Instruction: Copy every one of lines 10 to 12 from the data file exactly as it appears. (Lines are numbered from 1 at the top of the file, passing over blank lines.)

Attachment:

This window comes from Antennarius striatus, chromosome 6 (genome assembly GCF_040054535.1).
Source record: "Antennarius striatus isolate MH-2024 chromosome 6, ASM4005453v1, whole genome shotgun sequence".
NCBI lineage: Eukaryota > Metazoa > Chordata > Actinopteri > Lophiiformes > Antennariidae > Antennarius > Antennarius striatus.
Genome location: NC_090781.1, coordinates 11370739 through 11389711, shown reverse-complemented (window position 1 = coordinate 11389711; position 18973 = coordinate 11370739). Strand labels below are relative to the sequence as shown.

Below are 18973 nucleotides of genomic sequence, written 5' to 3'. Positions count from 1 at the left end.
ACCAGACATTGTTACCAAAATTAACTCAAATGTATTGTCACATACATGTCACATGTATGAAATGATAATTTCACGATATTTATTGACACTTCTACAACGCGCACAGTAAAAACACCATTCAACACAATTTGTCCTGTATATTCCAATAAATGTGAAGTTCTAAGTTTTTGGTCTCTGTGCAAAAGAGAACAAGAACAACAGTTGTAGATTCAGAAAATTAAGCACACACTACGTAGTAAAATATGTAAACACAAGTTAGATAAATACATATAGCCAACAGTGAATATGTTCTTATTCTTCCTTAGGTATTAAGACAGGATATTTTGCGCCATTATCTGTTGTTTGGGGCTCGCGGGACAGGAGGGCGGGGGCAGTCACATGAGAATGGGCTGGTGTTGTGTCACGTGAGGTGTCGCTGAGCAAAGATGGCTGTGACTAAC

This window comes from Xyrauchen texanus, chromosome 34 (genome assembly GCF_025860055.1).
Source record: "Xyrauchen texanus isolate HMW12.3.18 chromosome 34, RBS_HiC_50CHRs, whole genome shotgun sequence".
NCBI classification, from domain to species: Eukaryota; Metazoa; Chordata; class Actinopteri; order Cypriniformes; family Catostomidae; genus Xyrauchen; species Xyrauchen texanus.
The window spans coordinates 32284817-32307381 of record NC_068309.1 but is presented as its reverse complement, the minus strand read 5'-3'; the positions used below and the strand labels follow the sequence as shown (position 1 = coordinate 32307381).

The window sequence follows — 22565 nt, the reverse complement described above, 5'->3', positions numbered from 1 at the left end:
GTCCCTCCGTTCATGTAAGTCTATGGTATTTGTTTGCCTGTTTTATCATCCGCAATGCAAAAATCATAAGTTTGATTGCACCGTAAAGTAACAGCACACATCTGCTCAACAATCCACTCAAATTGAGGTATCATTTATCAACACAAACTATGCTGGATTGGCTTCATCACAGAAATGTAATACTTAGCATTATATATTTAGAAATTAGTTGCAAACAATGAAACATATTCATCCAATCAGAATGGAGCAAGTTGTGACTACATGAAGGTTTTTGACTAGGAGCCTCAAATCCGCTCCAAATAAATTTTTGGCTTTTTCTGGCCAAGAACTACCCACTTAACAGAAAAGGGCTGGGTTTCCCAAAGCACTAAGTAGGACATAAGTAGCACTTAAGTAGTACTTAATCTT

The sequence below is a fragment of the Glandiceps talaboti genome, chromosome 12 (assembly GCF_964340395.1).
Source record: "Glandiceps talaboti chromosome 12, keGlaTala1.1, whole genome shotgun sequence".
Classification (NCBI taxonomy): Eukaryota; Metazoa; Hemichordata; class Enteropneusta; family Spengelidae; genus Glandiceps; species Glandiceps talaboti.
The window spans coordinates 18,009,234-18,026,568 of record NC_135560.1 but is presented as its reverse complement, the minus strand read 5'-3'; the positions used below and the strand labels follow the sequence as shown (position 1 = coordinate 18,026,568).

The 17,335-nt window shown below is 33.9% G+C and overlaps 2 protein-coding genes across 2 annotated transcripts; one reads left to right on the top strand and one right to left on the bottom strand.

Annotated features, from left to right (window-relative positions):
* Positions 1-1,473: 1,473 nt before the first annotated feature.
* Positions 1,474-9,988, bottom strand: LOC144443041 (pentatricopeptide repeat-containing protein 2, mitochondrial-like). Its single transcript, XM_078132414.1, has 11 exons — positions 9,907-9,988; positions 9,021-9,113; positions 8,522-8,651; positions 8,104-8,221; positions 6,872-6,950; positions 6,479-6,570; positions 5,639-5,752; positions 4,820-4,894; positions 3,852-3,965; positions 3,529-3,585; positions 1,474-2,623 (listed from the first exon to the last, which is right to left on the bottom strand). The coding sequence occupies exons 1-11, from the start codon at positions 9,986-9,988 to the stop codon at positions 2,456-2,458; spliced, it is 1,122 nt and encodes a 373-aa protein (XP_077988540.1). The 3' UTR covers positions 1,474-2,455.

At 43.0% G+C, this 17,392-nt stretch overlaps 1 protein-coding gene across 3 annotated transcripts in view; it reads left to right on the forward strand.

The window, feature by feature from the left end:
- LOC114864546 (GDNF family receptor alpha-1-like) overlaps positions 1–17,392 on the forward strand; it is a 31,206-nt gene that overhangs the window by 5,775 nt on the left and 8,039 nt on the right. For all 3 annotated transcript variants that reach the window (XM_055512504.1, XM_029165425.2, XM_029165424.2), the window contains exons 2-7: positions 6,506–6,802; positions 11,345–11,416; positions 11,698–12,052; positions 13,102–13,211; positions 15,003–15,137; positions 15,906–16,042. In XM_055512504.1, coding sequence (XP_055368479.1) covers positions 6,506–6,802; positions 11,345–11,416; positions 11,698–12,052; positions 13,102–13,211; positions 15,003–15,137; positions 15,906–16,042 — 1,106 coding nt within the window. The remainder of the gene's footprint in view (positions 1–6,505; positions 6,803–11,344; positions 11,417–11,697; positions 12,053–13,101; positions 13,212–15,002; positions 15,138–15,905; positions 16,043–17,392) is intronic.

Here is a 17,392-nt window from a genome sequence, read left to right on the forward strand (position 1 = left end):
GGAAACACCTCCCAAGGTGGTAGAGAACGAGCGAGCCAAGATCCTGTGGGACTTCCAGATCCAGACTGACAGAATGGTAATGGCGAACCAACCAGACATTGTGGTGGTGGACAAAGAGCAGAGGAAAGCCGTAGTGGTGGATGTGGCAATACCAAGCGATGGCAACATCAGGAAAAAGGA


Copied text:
The window spans coordinates 32284817-32307381 of record NC_068309.1 but is presented as its reverse complement, the minus strand read 5'-3'; the positions used below and the strand labels follow the sequence as shown (position 1 = coordinate 32307381).

The window sequence follows — 22565 nt, the reverse complement described above, 5'->3', positions numbered from 1 at the left end:
GTCCCTCCGTTCATGTAAGTCTATGGTATTTGTTTGCCTGTTTTATCATCCGCAATGCAAAAATCATAAGTTTGATTGCACCGTAAAGTAACAGCACACATCTGCTCAACAATCCACTCAAATTGAGGTATCATTTATCAACACAAACTATGCTGGATTGGCTTCATCACAGAAATGTAATACTTAGCATTATATATTTAGAAATTAGTTGCAAACAATGAAACATATTCATCCAATCAGAATGGAGCAAGTTGTGACTACATGAAGGTTTTTGACTAGGAGCCTCAAATCCGCTCCAAATAAATTTTTGGCTTTTTCTGGCCAAGAACTACCCACTTAACAGAAAAGGGCTGGGTTTCCCAAAGCACTAAGTAGGACATAAGTAGCACTTAAGTAGTACTTAATCTT